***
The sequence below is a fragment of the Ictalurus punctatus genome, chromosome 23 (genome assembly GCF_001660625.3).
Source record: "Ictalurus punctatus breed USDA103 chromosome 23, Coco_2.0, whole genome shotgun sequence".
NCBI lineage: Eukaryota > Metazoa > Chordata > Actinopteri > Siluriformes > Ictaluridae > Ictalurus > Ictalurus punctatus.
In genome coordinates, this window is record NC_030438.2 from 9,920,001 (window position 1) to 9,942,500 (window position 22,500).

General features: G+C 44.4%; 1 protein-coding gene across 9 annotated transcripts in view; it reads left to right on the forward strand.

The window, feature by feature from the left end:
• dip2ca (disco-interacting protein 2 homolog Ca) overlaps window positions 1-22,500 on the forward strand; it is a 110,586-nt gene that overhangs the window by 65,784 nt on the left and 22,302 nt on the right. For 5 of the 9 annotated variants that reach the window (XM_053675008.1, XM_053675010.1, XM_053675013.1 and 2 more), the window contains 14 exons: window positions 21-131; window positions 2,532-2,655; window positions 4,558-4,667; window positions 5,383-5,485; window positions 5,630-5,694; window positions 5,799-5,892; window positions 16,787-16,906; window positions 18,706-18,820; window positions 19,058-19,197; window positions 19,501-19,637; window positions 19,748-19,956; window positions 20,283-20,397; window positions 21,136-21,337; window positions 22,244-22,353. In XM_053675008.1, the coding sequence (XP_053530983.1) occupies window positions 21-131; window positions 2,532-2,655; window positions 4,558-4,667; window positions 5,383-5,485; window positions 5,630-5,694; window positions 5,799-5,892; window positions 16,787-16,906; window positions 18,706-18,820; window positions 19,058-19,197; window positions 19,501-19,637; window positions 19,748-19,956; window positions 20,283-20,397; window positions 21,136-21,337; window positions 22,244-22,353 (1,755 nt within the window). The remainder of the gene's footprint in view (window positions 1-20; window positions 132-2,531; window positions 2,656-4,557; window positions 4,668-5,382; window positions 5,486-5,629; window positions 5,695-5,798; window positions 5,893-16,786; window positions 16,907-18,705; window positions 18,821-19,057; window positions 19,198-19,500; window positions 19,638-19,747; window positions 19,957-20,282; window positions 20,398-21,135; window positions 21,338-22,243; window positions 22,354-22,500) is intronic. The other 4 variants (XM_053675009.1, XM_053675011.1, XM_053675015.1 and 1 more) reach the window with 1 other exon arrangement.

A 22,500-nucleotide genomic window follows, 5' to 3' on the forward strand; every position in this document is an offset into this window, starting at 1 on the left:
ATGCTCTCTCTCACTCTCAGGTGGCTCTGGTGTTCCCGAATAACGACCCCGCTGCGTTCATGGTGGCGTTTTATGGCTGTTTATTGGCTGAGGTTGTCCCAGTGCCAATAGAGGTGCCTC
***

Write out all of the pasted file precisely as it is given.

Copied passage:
The sequence below is a fragment of the Ictalurus punctatus genome, chromosome 23 (genome assembly GCF_001660625.3).
Source record: "Ictalurus punctatus breed USDA103 chromosome 23, Coco_2.0, whole genome shotgun sequence".
NCBI lineage: Eukaryota > Metazoa > Chordata > Actinopteri > Siluriformes > Ictaluridae > Ictalurus > Ictalurus punctatus.
In genome coordinates, this window is record NC_030438.2 from 9,920,001 (window position 1) to 9,942,500 (window position 22,500).

General features: G+C 44.4%; 1 protein-coding gene across 9 annotated transcripts in view; it reads left to right on the forward strand.

The window, feature by feature from the left end:
• dip2ca (disco-interacting protein 2 homolog Ca) overlaps window positions 1-22,500 on the forward strand; it is a 110,586-nt gene that overhangs the window by 65,784 nt on the left and 22,302 nt on the right. For 5 of the 9 annotated variants that reach the window (XM_053675008.1, XM_053675010.1, XM_053675013.1 and 2 more), the window contains 14 exons: window positions 21-131; window positions 2,532-2,655; window positions 4,558-4,667; window positions 5,383-5,485; window positions 5,630-5,694; window positions 5,799-5,892; window positions 16,787-16,906; window positions 18,706-18,820; window positions 19,058-19,197; window positions 19,501-19,637; window positions 19,748-19,956; window positions 20,283-20,397; window positions 21,136-21,337; window positions 22,244-22,353. In XM_053675008.1, the coding sequence (XP_053530983.1) occupies window positions 21-131; window positions 2,532-2,655; window positions 4,558-4,667; window positions 5,383-5,485; window positions 5,630-5,694; window positions 5,799-5,892; window positions 16,787-16,906; window positions 18,706-18,820; window positions 19,058-19,197; window positions 19,501-19,637; window positions 19,748-19,956; window positions 20,283-20,397; window positions 21,136-21,337; window positions 22,244-22,353 (1,755 nt within the window). The remainder of the gene's footprint in view (window positions 1-20; window positions 132-2,531; window positions 2,656-4,557; window positions 4,668-5,382; window positions 5,486-5,629; window positions 5,695-5,798; window positions 5,893-16,786; window positions 16,907-18,705; window positions 18,821-19,057; window positions 19,198-19,500; window positions 19,638-19,747; window positions 19,957-20,282; window positions 20,398-21,135; window positions 21,338-22,243; window positions 22,354-22,500) is intronic. The other 4 variants (XM_053675009.1, XM_053675011.1, XM_053675015.1 and 1 more) reach the window with 1 other exon arrangement.

A 22,500-nucleotide genomic window follows, 5' to 3' on the forward strand; every position in this document is an offset into this window, starting at 1 on the left:
ATGCTCTCTCTCACTCTCAGGTGGCTCTGGTGTTCCCGAATAACGACCCCGCTGCGTTCATGGTGGCGTTTTATGGCTGTTTATTGGCTGAGGTTGTCCCAGTGCCAATAGAGGTGCCTC